NVIDIA: NVIDIA has been at the forefront of fostering an AI developer ecosystem in India and building a deep learning talent pool in India. In 2017, NVIDIA launched the Developer Connect in 2017, with the aim to provide a knowledge sharing platform for professionals, developers, academicians, students and the public sector working in the field of AI and deep learning. In an earlier interview, Vishal Dhupar, managing director, South Asia at NVIDIA Graphics stated that from a developer engagement standpoint, the NVIDIA Developer Program is an important part of its commitment to the community. “We are witnessing a constant rise in the sign-ups to the program, since its inception. This program enables the delivery of an extensive range of NVIDIA software and technologies to the developer community and two-way communication about issues, enhancements, usage and future needs,” he said.

MathWorks: Another leading tech giant that has been at the forefront of building an AI ecosystem in India is MathWorks which is continuously striving to make MATLAB easy for engineers and scientists to use for deep learning. MATLAB also offers specialised toolboxes for working with machine learning, neural networks, computer vision, and automated driving. With just a few lines of code, MATLAB helps to do deep learning without being an expert, allowing engineers and scientists to get started quickly, create and visualise models, and deploy models to servers and embedded devices.

IBM: Tech giant IBM is also engaging with developers in India in areas like AI, machine learning and IoT. According to news reports, the tech giant will engage with developers through roadshows in major hubs like Bengaluru, Mumbai and build an ecosystem of developers who can leverage IBM Watson. Industry reports indicate India will have the largest developer ecosystem by 2020 and tech giants will play a pivotal role.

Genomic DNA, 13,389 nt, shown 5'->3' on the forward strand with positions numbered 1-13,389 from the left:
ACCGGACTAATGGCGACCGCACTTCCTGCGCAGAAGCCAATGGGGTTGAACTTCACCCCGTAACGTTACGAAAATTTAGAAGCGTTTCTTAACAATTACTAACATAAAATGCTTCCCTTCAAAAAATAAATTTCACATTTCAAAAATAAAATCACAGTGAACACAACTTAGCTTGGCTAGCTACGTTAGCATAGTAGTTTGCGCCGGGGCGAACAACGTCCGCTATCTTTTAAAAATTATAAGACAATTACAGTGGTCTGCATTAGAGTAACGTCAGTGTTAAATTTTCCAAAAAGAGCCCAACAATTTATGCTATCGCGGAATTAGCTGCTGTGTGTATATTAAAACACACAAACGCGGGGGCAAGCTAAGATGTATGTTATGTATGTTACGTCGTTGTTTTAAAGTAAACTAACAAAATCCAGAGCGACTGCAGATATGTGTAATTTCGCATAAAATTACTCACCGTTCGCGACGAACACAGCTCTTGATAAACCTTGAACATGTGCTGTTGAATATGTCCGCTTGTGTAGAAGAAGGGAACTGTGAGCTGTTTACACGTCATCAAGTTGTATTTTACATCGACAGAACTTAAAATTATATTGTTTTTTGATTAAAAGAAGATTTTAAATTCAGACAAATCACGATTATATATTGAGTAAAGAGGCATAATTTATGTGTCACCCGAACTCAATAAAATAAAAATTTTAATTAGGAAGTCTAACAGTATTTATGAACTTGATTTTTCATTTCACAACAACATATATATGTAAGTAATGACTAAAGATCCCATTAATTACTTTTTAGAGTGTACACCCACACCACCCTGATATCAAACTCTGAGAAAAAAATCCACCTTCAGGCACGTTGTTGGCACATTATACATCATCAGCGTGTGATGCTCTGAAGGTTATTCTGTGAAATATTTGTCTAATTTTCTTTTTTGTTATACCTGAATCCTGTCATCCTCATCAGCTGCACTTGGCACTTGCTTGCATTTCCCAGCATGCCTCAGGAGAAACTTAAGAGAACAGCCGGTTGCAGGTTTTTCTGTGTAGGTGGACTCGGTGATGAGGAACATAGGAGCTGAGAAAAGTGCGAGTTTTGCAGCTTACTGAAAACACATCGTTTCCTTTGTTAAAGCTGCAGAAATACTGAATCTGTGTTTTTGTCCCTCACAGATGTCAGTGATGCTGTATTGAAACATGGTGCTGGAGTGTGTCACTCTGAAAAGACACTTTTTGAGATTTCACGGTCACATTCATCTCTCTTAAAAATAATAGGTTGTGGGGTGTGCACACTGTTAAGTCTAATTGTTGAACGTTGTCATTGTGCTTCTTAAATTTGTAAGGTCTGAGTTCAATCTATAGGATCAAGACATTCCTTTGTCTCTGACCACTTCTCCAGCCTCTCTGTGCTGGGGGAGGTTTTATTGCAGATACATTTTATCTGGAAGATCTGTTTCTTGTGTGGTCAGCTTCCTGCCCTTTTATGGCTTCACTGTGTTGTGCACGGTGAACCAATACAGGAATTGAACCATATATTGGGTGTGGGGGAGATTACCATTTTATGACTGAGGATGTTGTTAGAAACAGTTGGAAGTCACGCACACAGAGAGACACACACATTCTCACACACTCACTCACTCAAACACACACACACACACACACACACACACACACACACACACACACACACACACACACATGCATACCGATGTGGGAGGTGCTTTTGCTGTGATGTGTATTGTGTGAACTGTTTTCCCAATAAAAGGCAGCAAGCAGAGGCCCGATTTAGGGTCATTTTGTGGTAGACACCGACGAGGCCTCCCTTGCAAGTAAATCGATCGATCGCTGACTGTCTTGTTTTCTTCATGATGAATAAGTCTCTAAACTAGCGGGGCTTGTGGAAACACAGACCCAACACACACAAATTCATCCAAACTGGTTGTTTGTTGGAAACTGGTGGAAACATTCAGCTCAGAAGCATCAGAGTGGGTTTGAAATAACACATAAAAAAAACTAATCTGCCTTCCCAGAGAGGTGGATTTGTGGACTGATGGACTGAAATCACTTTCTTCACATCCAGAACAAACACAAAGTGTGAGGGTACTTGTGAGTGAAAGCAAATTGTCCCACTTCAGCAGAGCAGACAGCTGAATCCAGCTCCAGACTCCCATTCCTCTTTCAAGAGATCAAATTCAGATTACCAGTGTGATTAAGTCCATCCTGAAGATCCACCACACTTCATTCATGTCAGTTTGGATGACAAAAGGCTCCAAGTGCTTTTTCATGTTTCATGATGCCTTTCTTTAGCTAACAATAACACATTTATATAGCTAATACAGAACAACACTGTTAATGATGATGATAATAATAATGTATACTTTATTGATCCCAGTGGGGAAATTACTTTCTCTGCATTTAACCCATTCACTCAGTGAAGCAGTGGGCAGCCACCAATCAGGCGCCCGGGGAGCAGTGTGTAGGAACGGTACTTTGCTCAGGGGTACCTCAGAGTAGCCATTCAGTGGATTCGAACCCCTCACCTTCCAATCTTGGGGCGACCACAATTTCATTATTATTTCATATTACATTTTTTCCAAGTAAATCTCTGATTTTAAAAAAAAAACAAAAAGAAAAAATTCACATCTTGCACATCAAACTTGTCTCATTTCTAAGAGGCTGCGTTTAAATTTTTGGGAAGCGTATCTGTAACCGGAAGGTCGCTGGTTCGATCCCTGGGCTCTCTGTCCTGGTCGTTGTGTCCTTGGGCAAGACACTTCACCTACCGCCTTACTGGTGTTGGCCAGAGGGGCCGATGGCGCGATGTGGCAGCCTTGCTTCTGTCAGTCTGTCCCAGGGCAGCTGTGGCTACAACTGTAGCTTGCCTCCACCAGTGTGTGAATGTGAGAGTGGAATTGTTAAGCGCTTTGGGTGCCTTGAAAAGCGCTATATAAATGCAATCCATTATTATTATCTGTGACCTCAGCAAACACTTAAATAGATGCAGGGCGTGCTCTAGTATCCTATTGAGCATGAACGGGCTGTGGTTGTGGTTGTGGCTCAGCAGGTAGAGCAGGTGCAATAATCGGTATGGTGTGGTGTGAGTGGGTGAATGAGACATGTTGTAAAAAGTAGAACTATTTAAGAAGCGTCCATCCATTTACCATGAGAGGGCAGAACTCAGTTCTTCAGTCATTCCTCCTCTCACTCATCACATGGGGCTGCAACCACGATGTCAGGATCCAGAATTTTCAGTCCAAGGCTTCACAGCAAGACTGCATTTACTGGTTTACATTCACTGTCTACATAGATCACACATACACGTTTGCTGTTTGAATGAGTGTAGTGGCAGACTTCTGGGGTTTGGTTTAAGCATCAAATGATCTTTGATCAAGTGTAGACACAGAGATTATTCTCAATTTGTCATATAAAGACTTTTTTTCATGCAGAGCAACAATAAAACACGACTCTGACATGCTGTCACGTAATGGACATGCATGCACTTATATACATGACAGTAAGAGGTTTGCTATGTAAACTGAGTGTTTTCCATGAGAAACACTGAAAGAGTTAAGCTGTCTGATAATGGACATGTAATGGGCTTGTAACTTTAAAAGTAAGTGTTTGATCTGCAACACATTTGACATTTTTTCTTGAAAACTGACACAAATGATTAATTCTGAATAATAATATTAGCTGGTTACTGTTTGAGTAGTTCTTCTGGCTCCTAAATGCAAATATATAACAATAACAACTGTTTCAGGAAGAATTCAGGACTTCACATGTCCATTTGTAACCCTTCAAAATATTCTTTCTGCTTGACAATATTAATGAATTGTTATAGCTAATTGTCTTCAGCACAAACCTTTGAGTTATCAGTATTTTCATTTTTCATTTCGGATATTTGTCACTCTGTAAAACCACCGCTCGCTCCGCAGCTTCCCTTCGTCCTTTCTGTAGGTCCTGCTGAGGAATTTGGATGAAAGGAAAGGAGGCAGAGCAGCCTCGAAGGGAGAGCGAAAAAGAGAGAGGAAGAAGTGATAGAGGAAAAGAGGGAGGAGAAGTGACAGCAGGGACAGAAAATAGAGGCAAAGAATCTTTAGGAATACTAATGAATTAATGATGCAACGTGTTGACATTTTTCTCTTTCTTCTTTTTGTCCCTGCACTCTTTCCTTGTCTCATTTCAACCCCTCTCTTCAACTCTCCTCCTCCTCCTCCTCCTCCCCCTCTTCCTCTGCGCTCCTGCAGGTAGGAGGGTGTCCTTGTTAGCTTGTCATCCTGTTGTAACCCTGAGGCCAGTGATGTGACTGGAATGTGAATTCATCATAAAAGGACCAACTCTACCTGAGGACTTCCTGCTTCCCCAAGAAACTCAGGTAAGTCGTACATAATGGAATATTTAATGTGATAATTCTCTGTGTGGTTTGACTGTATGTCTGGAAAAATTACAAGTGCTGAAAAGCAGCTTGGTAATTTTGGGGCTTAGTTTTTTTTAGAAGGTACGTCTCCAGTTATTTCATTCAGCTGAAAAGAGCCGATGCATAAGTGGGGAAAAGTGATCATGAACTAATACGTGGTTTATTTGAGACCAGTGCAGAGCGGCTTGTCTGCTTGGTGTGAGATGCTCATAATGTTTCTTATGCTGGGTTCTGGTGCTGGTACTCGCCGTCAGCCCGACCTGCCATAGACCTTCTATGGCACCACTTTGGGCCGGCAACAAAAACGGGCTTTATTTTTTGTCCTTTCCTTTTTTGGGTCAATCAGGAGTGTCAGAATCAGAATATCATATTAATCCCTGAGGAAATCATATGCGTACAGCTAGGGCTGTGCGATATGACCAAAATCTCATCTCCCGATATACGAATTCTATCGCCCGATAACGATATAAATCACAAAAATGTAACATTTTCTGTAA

Machine Learning Developers Summit 2019: Another attempt at catalyzing the AI and ML developer ecosystem in India, MLDS brought by Analytics India Magazine will bring data science and machine learning developer community together. The 2-day conference that will give attendees direct access top ML innovators from leading tech companies across the country.

India Has A Foundation For Capitalising On AI

So how is India well-positioned to take advantage of AI technology. Sundara Ramalingam Nagalingam, head of Deep Learning Practice at NVIDIA India, had talked about how India can take advantage of AI. “India is the third largest startup ecosystem in the world, with three to four startups being born here daily. We believe India has a major advantage over other countries in terms of talent, a vibrant startup ecosystem, strong IT services and an offshoring industry to harness the power of AI,” he has said.

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Richa Bhatia
Richa Bhatia is a seasoned journalist with six-years experience in reportage and news coverage and has had stints at Times of India and The Indian Express. She is an avid reader, mum to a feisty two-year-old and loves writing about the next-gen technology that is shaping our world.